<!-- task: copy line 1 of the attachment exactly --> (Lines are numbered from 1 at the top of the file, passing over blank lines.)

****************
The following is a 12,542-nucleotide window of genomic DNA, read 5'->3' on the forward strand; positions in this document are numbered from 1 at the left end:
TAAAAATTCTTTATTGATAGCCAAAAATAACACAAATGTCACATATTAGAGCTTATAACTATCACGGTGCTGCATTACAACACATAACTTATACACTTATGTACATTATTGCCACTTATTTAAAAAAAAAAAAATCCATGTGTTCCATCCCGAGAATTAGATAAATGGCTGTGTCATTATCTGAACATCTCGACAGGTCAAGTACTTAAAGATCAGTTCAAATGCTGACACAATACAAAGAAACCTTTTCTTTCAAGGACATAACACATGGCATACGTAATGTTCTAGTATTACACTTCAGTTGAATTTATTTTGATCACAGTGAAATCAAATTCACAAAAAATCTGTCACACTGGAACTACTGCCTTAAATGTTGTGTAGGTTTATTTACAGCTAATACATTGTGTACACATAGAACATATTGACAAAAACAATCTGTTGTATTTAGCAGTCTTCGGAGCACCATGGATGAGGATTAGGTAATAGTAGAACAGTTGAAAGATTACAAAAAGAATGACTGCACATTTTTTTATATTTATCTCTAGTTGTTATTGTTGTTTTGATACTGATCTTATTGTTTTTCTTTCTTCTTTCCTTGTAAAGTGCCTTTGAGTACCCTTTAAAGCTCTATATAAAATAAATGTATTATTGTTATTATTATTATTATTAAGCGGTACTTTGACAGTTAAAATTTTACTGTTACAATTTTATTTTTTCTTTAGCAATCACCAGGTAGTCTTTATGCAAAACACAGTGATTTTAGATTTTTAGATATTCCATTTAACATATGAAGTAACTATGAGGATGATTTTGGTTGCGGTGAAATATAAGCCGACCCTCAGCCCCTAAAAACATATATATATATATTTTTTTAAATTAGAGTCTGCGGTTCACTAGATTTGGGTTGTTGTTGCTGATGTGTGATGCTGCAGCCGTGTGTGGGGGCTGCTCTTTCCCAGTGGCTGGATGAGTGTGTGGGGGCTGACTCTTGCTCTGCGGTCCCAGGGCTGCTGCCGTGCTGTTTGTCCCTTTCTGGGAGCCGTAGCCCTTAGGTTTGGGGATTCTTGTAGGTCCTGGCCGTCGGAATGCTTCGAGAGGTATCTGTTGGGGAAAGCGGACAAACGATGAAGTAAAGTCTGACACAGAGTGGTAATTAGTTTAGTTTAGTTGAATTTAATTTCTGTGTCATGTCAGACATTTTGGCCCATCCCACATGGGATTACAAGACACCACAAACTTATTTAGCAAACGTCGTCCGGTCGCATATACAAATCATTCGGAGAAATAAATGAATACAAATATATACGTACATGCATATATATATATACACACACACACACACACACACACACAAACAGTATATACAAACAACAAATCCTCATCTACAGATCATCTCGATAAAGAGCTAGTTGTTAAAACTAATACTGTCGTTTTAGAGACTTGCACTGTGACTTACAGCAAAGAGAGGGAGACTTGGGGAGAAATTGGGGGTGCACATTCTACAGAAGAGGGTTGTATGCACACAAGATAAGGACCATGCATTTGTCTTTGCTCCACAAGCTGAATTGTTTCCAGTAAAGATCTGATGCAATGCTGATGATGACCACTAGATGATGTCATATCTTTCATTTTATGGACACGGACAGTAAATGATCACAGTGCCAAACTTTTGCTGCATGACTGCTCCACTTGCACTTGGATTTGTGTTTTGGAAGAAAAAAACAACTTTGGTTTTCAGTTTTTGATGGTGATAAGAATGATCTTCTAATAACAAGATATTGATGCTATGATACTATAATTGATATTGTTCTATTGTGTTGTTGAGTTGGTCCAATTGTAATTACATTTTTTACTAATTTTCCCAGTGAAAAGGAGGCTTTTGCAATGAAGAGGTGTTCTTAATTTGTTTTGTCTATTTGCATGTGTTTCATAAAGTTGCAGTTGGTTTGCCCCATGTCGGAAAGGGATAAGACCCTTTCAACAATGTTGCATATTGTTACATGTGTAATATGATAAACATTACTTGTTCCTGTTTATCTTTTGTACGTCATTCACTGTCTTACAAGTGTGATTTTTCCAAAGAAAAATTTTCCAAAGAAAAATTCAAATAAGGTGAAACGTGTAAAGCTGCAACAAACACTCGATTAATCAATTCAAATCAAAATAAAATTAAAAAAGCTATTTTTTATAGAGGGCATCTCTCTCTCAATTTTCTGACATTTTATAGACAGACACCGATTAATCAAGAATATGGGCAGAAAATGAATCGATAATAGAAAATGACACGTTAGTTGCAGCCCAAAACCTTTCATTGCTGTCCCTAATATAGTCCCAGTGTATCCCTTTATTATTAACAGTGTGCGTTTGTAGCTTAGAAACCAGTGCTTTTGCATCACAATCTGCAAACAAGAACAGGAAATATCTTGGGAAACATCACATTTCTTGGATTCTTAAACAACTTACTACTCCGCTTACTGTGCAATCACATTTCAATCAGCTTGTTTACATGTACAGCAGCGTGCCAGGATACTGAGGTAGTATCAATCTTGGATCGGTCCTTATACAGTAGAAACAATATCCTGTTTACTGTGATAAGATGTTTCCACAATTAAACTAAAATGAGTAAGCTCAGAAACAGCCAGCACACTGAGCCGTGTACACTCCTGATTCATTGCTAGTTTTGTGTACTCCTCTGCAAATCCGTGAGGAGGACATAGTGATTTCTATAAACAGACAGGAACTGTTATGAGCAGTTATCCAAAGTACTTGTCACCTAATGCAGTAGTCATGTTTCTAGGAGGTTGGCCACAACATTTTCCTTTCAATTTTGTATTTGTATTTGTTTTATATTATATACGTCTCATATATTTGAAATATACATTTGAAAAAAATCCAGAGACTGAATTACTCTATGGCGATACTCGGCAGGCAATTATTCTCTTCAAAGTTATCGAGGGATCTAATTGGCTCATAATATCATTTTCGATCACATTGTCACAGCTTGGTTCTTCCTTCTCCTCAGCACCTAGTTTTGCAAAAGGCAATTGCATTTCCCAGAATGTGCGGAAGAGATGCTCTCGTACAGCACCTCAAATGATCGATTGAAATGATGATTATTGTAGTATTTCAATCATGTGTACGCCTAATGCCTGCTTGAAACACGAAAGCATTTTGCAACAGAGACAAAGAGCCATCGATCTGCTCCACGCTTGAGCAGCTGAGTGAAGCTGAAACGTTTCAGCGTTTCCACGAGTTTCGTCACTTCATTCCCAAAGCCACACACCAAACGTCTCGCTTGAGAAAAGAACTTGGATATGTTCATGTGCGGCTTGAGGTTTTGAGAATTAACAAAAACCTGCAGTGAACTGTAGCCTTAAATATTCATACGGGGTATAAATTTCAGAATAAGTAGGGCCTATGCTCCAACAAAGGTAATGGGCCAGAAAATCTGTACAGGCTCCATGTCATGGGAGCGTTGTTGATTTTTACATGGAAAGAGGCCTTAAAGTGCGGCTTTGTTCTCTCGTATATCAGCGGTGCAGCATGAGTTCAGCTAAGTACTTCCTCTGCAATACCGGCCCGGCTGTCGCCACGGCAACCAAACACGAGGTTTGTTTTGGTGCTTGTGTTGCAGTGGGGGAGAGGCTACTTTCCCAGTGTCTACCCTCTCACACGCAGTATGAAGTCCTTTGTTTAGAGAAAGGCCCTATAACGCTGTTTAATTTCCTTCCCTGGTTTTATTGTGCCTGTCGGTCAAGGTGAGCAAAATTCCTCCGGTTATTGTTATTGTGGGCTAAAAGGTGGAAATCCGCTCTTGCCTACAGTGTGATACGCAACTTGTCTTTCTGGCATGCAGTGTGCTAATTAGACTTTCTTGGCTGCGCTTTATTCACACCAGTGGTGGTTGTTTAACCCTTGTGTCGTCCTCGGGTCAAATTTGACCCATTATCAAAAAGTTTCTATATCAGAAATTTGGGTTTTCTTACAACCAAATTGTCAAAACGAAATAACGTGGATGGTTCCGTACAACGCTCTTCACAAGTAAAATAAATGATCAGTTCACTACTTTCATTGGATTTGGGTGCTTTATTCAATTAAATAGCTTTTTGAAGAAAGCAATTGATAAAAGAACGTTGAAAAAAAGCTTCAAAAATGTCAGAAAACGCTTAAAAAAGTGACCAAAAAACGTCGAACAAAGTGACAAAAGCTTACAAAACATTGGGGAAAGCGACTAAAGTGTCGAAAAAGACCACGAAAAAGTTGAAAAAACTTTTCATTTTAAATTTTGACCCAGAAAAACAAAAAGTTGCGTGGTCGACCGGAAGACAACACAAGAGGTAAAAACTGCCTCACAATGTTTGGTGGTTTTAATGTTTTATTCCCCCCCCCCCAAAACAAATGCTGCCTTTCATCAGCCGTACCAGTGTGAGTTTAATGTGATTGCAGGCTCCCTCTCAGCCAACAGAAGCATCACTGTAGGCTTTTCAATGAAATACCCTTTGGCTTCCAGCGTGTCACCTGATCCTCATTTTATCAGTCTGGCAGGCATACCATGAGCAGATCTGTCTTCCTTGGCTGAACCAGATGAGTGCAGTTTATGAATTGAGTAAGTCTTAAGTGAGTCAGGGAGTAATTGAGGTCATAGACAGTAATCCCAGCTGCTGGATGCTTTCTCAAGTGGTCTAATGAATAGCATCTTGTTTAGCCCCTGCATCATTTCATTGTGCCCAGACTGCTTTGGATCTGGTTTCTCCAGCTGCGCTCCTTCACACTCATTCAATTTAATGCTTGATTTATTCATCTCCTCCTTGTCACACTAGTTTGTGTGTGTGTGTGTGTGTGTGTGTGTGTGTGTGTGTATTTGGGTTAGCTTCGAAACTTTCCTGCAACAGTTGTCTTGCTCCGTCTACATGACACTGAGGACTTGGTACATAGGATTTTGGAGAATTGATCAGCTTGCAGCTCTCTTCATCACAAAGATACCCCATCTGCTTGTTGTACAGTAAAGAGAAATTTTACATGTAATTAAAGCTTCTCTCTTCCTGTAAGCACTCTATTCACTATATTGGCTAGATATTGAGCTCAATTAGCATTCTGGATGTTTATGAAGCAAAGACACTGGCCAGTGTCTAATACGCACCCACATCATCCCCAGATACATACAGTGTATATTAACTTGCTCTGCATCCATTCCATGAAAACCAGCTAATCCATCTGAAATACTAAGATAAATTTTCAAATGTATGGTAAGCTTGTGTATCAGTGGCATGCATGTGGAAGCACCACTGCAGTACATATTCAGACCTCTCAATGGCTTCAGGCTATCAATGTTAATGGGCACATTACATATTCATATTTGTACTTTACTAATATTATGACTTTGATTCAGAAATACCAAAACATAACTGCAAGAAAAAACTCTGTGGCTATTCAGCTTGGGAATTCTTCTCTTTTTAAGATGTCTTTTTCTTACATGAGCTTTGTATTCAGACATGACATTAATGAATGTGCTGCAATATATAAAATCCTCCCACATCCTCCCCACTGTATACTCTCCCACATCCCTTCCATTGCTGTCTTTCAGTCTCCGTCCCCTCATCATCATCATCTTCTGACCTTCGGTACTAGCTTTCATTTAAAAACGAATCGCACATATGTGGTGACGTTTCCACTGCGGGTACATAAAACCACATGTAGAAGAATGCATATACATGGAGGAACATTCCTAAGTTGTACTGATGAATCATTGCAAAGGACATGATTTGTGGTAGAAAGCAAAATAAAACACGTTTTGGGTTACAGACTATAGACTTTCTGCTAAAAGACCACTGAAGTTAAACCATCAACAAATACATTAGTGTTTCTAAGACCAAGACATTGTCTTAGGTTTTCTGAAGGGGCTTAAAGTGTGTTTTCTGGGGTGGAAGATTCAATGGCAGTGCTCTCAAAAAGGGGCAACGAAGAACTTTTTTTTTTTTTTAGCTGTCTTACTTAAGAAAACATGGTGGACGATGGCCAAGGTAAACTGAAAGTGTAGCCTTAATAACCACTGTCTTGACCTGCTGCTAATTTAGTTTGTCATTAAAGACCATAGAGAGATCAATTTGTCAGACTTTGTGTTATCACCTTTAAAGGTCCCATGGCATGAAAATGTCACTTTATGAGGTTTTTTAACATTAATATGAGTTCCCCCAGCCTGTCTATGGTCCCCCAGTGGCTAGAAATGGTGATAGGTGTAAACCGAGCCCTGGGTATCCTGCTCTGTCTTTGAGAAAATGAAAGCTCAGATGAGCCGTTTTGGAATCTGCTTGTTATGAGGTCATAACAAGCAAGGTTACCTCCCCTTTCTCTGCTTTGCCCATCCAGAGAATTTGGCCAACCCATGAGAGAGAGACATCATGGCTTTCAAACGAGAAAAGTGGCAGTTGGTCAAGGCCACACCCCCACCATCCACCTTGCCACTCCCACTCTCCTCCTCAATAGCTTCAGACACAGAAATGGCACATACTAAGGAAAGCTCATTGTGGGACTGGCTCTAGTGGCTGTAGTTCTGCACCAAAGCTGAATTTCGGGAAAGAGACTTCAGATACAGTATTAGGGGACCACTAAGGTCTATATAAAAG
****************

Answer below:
The following is a 12,542-nucleotide window of genomic DNA, read 5'->3' on the forward strand; positions in this document are numbered from 1 at the left end: